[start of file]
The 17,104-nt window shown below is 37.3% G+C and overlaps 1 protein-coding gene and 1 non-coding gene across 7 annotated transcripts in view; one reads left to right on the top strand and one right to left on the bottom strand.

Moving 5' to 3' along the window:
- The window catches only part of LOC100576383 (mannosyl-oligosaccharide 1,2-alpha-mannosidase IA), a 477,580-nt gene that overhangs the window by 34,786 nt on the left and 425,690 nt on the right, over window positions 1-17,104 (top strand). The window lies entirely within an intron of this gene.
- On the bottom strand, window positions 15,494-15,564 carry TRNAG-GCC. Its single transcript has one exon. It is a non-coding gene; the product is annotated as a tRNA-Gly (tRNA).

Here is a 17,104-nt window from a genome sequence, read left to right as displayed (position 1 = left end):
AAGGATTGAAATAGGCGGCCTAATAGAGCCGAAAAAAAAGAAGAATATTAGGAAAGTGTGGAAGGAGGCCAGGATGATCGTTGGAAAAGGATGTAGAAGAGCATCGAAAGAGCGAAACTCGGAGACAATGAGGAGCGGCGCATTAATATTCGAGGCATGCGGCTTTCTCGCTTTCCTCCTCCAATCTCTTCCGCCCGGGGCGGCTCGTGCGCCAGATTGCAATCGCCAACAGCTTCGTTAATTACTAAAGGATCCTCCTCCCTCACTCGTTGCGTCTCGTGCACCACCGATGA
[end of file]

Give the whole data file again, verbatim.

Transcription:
The 17,104-nt window shown below is 37.3% G+C and overlaps 1 protein-coding gene and 1 non-coding gene across 7 annotated transcripts in view; one reads left to right on the top strand and one right to left on the bottom strand.

Moving 5' to 3' along the window:
- The window catches only part of LOC100576383 (mannosyl-oligosaccharide 1,2-alpha-mannosidase IA), a 477,580-nt gene that overhangs the window by 34,786 nt on the left and 425,690 nt on the right, over window positions 1-17,104 (top strand). The window lies entirely within an intron of this gene.
- On the bottom strand, window positions 15,494-15,564 carry TRNAG-GCC. Its single transcript has one exon. It is a non-coding gene; the product is annotated as a tRNA-Gly (tRNA).

Here is a 17,104-nt window from a genome sequence, read left to right as displayed (position 1 = left end):
AAGGATTGAAATAGGCGGCCTAATAGAGCCGAAAAAAAAGAAGAATATTAGGAAAGTGTGGAAGGAGGCCAGGATGATCGTTGGAAAAGGATGTAGAAGAGCATCGAAAGAGCGAAACTCGGAGACAATGAGGAGCGGCGCATTAATATTCGAGGCATGCGGCTTTCTCGCTTTCCTCCTCCAATCTCTTCCGCCCGGGGCGGCTCGTGCGCCAGATTGCAATCGCCAACAGCTTCGTTAATTACTAAAGGATCCTCCTCCCTCACTCGTTGCGTCTCGTGCACCACCGATGA